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Travelling to the past and immortality.

In Ernest Cline’s novel, one can see a time frame which is set in the future- yet everyone seems to be obsessed with the past. The 80s culture (movies, music, pop culture, tv shows) has become the main cultural and social form for many characters in the book. The 80s became the trend because of  Halliday’s obsession with the culture and his fan following (seemingly everyone in the book) started going back in time – this of course was only so they could find the egg. This obsession with the past, starts out as a need, but then, especially for the main character, becomes entertainment: “spiked hair and acid washed jeans were back in style… a new subculture was born.” The reader, in this novel, is put into three states of time in this novel- the past, the present and the future.

The novel is set in 2045, the reader is reading it in his present time – for me being 2013 and the characters in the novel are fluctuating between the past and the present. Another concept which I would like to bring up is the concept of immortality. Immortality is a big thing in this novel, mainly because this theme is popular in gaming. In video games, players have many lives, if the character dies he is regenerated and one can continue or start the game all over again. Anorak, the character of James Halliday, is forever immortal in OASIS- he is seen around the virtual world and because he has sparked this new subculture and egg hunt, he is the topic of discussion in this novel- making him immortal. In reality he is dead but his character in OASIS is very much alive- his creation is alive and gives other characters in the novel a reason to live. His egg hunt, even when it becomes an urban legend of sorts- still lives on. Cline seems to allude to the immortality present in gaming- when one lives in virtual world, one can live on forever.

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Discussion

2 thoughts on “Travelling to the past and immortality.

  1. Great point about immortality and Anorak being around even though his real life character, Halliday, is dead. I had not really thought too deep into that until I read your post. It did make me think about the fact that anybody that has an Avatar is also immortal but more importantly all the information that is stored in computers is also immortal. Immortality is also a loaded word in this context. If there is a wide spread computer crash of some sorts then all the Avatars and information that is coded and stored in this medium will be gone. So in reality nothing is really immortal because there is a chance that it can be erased. Halliday makes that point at the end when he hands over Oasis to Parzival and shows him the red button behind the bookcase in the castle and then disappears forever.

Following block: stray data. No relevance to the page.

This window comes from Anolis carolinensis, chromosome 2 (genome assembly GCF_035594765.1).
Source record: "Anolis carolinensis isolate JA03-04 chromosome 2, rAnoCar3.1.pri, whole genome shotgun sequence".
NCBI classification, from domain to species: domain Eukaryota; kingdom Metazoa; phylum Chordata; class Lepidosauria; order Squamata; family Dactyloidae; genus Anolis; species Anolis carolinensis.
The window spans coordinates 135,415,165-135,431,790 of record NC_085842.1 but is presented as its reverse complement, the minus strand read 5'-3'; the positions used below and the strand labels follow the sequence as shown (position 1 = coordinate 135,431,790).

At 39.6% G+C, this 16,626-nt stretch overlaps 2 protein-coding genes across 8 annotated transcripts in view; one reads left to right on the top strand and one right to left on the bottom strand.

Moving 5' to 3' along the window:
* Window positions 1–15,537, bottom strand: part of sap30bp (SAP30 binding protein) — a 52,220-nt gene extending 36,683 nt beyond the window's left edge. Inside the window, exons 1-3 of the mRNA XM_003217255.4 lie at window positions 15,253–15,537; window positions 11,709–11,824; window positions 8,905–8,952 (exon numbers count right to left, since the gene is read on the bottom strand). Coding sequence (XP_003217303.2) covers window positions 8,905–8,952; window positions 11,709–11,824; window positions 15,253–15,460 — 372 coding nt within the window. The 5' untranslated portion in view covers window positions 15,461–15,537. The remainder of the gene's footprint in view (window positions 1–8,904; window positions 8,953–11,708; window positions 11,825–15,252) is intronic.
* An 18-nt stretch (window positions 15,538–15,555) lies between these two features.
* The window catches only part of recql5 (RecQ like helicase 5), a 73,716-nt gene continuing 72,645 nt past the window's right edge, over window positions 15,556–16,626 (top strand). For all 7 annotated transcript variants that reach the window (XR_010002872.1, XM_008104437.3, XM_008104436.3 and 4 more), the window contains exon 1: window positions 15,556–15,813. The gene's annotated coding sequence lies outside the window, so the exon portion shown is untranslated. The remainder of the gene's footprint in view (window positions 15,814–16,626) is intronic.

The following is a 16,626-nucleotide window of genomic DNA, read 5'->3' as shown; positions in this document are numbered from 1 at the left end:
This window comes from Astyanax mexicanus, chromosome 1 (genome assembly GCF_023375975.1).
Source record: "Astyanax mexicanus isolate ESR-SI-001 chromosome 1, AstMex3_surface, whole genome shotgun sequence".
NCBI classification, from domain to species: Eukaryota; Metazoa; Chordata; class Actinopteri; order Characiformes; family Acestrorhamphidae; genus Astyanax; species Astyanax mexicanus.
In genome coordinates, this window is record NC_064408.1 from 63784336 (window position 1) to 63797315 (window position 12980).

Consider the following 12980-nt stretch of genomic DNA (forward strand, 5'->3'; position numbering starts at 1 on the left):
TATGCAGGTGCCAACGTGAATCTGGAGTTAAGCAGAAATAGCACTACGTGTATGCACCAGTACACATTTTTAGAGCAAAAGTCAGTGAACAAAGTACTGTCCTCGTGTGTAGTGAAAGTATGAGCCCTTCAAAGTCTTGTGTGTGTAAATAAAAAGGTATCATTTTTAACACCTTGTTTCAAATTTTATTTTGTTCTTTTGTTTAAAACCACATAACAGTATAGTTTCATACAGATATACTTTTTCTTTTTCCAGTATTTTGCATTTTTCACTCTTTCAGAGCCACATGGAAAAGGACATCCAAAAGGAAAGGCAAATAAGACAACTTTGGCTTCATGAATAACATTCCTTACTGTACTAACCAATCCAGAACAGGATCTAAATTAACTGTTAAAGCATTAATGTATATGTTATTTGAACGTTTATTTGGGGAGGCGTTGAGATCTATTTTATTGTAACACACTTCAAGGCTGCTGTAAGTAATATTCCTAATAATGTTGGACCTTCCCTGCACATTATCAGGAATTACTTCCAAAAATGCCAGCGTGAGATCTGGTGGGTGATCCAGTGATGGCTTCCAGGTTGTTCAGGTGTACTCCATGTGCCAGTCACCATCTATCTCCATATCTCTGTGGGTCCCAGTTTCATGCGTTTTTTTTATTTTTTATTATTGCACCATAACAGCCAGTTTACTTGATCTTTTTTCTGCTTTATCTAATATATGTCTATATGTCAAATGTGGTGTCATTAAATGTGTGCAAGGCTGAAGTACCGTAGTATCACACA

Posted by wjcasey | June 23, 2013, 1:27 pm
  2. I think the obsession with the past that you mention is linked to the immortality points you were making. Halliday was obsessed with a lot of things and the point is made over and over again that he wanted people to be obsessed with his obsessions. In that context, his obsession with the 80’s and then building of the egg hunt around that time period, resurrected some aspects of his most beloved memories. Immortality as a concept gets tricky when you bring technology in, because there are many aspects of technology that may make people or things to be immortal when they really are not. However, the concept of immortality of a name is something familiar. Although historical figures like George Washington or Caesar are long dead, they are still very much a part of our culture today. It appears to me as if Halliday sought this kind of immortality through his final project. He already would have been remembered as a great figure, but by adding the hunt onto his contributions to society, he had a small hand in forming a subculture and dictating what the word would be like from beyond the grave.

    Posted by Ben Tarhan | June 23, 2013, 7:24 pm

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